Helpful? 0

Vapor retarder on interior if exterior has vapor barrier?

This question stems from a different conversation on here and we need some more help.

We're in Zone 5A. Our exterior has plywood, tar paper, 1" of foil-faced polyiso foam, and red cedar shake. The framing is 2x6 wood construction.

The interior will be heated with wood stoves only. We know to never have 2 vapor barriers. What we're wondering is if we need an additional vapor retarder on the interior? If so, what sort of barrier do we need? (Spray foam is prohibitively expensive).

We were planning on having R-21 cellulose insulation and then 1/2" gypsum on the interior. Would too much moisture get in in the winter?

Asked by Cathy O
Posted Mon, 12/03/2012 - 21:54
Edited Tue, 12/04/2012 - 08:12

Tags:

8 Answers

Select your preferred way to display the comments and click "Save settings" to activate your changes.
1.
Helpful? 0

Cathy,
We need more information.

First of all, is this a new house or an existing house?

Second: if it is a new house, has construction begun yet?

Your exterior rigid foam has an R-value of about R-6 or R-6.5, which is less than ideal for a 2x6 wall in climate zone 5. The minimum recommended R-value for a 2x6 wall in your climate zone is R-7.5.

For more information on the minimum R-values of exterior wall foam, see Calculating the Minimum Thickness of Rigid Foam Sheathing.

Answered by Martin Holladay, GBA Advisor
Posted Tue, 12/04/2012 - 08:04

2.
Helpful? 0

Hi Martin,

It's a new building, the construction has begun. All exterior work has been done (sheathing, tar paper, foam, shingles). We decided to use the exterior foam as additional to the interior insulation, not to meet code. We're coordinating rough electric and plumbing right now. We want to make sure we make the right decisions on the interior regarding vapor barriers.

Thanks!

Answered by Cathy O
Posted Wed, 12/05/2012 - 13:03

3.
Helpful? 0

Cathy,
Well, you already a mistake by choosing exterior foam that isn't quite thick enough to keep your plywood sheathing above the dew point in winter. In some areas of the country, that could be a code violation. Even if it's not a code violation, it's unfortunate.

All of this is explained in my article, Calculating the Minimum Thickness of Rigid Foam Sheathing.

You don't want to have an interior polyethylene on your wall. To find out why, read these two articles:

Vapor Retarders and Vapor Barriers

Forget Vapor Diffusion — Stop the Air Leaks!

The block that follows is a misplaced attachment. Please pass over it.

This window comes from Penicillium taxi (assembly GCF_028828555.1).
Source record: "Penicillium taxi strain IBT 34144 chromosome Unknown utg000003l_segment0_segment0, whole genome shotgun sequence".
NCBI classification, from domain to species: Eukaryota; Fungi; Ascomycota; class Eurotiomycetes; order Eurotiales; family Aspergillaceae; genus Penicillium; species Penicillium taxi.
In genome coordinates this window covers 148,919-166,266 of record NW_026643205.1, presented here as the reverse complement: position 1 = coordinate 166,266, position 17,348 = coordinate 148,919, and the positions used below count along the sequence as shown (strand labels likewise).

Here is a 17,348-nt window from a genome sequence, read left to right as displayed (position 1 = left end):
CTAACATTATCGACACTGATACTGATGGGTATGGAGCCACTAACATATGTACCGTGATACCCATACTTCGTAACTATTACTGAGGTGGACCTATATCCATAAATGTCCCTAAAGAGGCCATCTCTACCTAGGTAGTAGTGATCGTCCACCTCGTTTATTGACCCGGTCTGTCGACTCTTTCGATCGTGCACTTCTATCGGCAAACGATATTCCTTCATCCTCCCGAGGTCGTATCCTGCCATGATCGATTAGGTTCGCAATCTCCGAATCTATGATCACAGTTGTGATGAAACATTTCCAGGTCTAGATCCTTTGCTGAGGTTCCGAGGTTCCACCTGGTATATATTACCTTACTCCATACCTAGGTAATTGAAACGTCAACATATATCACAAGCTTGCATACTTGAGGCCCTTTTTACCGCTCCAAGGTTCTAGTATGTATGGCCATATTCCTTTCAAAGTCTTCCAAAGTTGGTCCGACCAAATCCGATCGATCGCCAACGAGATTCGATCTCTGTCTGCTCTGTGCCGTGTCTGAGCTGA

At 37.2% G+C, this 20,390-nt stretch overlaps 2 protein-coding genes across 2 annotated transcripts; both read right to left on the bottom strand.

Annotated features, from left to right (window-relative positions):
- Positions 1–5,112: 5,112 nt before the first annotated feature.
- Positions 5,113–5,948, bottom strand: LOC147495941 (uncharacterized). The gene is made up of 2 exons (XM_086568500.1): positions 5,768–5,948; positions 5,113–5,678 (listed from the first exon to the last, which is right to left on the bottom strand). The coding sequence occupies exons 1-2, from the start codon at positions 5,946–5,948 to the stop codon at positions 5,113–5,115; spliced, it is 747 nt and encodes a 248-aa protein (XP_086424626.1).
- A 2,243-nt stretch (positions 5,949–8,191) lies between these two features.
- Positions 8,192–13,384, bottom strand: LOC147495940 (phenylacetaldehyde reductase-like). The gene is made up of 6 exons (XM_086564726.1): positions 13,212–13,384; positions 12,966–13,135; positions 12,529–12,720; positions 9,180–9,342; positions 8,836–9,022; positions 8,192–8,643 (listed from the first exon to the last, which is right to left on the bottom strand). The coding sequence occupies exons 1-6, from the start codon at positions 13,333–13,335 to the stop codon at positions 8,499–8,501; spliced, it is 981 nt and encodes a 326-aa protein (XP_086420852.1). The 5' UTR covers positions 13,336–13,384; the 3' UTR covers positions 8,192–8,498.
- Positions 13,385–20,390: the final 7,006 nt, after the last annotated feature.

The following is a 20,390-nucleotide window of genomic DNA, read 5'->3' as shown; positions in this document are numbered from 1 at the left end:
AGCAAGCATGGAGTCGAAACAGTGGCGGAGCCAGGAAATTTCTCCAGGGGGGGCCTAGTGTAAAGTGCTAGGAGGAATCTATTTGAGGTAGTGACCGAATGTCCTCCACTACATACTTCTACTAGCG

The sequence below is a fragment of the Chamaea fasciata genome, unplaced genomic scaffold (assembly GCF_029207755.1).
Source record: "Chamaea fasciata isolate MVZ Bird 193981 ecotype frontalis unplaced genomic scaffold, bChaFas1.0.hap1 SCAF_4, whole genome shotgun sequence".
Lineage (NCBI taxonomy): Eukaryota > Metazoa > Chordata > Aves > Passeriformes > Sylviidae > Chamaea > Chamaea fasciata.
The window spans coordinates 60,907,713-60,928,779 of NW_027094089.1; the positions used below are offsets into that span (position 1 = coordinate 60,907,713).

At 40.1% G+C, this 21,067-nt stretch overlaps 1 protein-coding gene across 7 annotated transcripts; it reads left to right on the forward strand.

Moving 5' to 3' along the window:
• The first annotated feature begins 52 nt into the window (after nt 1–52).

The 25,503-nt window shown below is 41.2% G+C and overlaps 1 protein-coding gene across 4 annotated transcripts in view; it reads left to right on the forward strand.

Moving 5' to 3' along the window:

Answered by Martin Holladay, GBA Advisor
Posted Wed, 12/05/2012 - 13:20

4.
Helpful? 0

Again, the best solutions at this stage are to either :

A 1" flash foam of closed cell foam on the interior of the sheathing, which will bring the condensing plane I(the interior surface of the flash-foam) to a warmer location, with a semi-permeable foam layer (0.8-1.2 perms) that won't wick moisture toward the sheathing, but would still allow the sheathing to dry at a reasonable rate toward the interior.

...or...

Install Certainteed MemBrain between the cellulose & gypsum. MemBrain is a class-II vapor retarder (<1-perm) when the proximate air is less than ~35%RH, which can be controlled by ventilation rates of the house during the susceptible winter season, but rises quickly to 3+ perms when the interior RH reaches 50% RH in the spring, or should the cellulose take on moisure from a bulk-water penetration. The result is that it limits adsorption rates into the sheathing during the months when the sheathing is below the dew point of the interior air, but allows it to dry quickly during warmer weather, when the conditioned space air is more humid. The stuff really works!

See: http://www.certainteed.com/resources/3028121.pdf

The MemBrain solution is pretty cheap, whereas the flash-foam solution is somewhat pricey, but either would keep the sheathing from getting punky from years of high wintertime moisture accumulations, and would be able to dry at reasonable rates if it ever got wet from wind-blown rain getting by the flashing.

Answered by Dana Dorsett
Posted Wed, 12/05/2012 - 14:33

5.
Helpful? 0

Thank you both. Dana, my husband was just afraid that the MemBrain was going to act as a second vapor barrier which we kept reading we should never have. I'll show him the specs and your further details. Thanks again!

Martin, what is interior polyethylene? Is that what the MemBrain is?

Answered by Cathy O
Posted Thu, 12/06/2012 - 14:31

6.
Helpful? 0

The MemBrain specs say it was designed to use over non-faced fiberglass batts. Should we use those instead of cellulose?

Answered by Cathy O
Posted Thu, 12/06/2012 - 14:37

7.
Helpful? 0

Cathy,
Q. "What is interior polyethylene?"

A. Polyethylene is clear plastic that comes in a roll. In the 1980s, it was commonly installed on the interior side of an insulated stud wall to act as a vapor barrier. Since you asked a question about interior vapor barriers, I thought you might have been considering the use of polyethylene.

While polyethylene is a vapor retarder with a fixed permeance, MemBrain is considered to be a "smart" retarder with variable permeance. When it gets damp, MemBrain becomes more permeable.

Answered by Martin Holladay, GBA Advisor
Posted Thu, 12/06/2012 - 15:02

8.
Helpful? 0

Thanks, Martin! I will not use that!

Answered by Cathy O
Posted Fri, 12/07/2012 - 10:30

Other Questions in GBA Pro help

Quarter Round on Rammed Earth

In Green building techniques | Asked by Terry Lee | Dec 18, 14

Rigid insulation

In General questions | Asked by Shawn Ward | Dec 16, 14

Solar thermal systems for heating water

In Mechanicals | Asked by aj builder, Upstate NY Zone 6a | Dec 15, 14

What is the best way to insulate our new home?

In Energy efficiency and durability | Asked by richard fasching | Dec 17, 14
Register for a free account and join the conversation


Get a free account and join the conversation!
Become a GBA PRO!